T-Mobile has opened up its contracts with states and the federal GSA to nonprofits. This means that nonprofits have access to an 18% discount on service. If you pay T-Mobile directly you can use this discount to provide service to those you serve. They do not have a system for those you serve to pay T-Mobile directly. Their prices are in the attached PDF. To discuss in detail, contact: Ryan.Lopes1@T-Mobile.com As of March, 2018, eight completed Make the Case papers have been published on the ODC website under the “ODC Papers” tab.
Evidence-Based Adult Education System (E-BAES)
At the spring 2019 COABE conference, the Open Door Collective (ODC) hosted a meeting of approximately 35 researchers, administrators, and practitioners, with a purpose of considering the viability of developing an evidence-based adult education system (E-BAES) for the field. To introduce the topic, context for considering development of E-BAES was presented. Key pieces of that context were: (1) research in adult education is under-resourced; (2) the current federal education research/evidence agenda supporting most research funding in adult education has a narrow focus that does not comprehensively address research to support broader needs of adult learners and programs; (3) components of other effective evidence-based frameworks (e.g., a framework employed by NCSALL) may be viable to meet the need; (4) ODC and other organizations in adult education have expressed an interest in developing a new evidence-based research framework and finding funding (not necessarily federal) to support the framework.
After this introduction to the topic and to ODC, meeting participants divided into five groups to brainstorm ideas on a potential vision for E-BAES and decide whether they would be in favor of supporting such a system. Most participants were in favor; the remainder offered a “maybe” under certain conditions. Most or all groups reached consensus on:
- The importance of adult learner needs and voice when planning research
- A need to identify the audience for the research
- A need to determine what to research and how to research it
- The intersection of research with professional development to support adult education practice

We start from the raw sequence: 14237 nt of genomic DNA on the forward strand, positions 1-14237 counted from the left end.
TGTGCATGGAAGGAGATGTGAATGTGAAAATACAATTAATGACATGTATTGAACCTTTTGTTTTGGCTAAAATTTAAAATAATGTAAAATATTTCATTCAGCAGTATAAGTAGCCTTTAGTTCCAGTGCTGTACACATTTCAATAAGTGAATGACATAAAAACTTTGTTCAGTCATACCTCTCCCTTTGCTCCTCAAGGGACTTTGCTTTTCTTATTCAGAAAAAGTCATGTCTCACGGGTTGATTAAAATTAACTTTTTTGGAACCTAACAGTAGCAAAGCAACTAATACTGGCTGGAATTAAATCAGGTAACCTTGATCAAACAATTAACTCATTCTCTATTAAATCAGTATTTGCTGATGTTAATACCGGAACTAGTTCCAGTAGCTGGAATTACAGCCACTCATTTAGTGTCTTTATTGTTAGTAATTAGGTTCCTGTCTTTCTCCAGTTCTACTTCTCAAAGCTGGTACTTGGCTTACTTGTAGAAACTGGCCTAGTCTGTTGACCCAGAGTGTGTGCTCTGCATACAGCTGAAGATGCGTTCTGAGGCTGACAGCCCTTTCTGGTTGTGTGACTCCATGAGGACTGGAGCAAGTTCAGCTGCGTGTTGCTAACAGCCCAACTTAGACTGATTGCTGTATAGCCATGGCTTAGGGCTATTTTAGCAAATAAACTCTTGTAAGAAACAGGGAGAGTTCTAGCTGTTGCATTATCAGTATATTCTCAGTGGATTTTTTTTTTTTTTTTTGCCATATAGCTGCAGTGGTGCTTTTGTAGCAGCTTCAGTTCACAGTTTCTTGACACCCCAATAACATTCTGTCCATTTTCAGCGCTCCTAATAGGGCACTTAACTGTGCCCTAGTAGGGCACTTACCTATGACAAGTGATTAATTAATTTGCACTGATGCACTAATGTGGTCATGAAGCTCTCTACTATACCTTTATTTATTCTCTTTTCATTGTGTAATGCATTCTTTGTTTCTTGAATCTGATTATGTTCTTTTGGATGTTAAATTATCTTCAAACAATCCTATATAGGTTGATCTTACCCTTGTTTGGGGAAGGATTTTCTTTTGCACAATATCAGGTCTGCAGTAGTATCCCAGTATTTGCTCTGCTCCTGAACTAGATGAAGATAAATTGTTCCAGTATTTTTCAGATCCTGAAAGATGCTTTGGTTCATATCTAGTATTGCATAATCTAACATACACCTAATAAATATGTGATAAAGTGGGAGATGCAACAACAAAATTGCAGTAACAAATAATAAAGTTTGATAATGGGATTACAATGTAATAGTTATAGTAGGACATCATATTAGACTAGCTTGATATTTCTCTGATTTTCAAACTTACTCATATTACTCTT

- Considerations for funding an evidence-based system
As of early May 2019, more than 130 researchers / administrators / practitioners from 39 states and one territory have indicated interest in being involved in development of E-BAES.
Eric Nesheim and Margaret Patterson are co-leading ODC follow-up activities and will continue to gather input from the field. A summary of input from the initial meeting is being finalized. A follow-up meeting will be planned for the ProLiteracy Conference in September offering further discussion and updates on progress. Moving this initiative forward will require significant involvement from the field. To sign up to volunteer or just to stay informed, please go to https://www.surveymonkey.com/r/ebs-for-abe.
National Partnerships Task Force
This new task force, chaired by David J. Rosen, met on May 15th, with the broad goal of exploring new ODC partnerships with national organizations that are “stakeholders” in adult literacy and basic skills education but that may not provide direct services; these include affordable housing, community service, workforce development, anti-poverty work, and other areas. Currently the ODC has one partnership; we are an affiliate of the National Digital Inclusion Alliance. The main focus of this partnerships task force now is identifying and arranging meetings with representatives of a small number of key national organizations. For more information, contact David at email@example.com
Opening the Door to Opportunity for Everyone!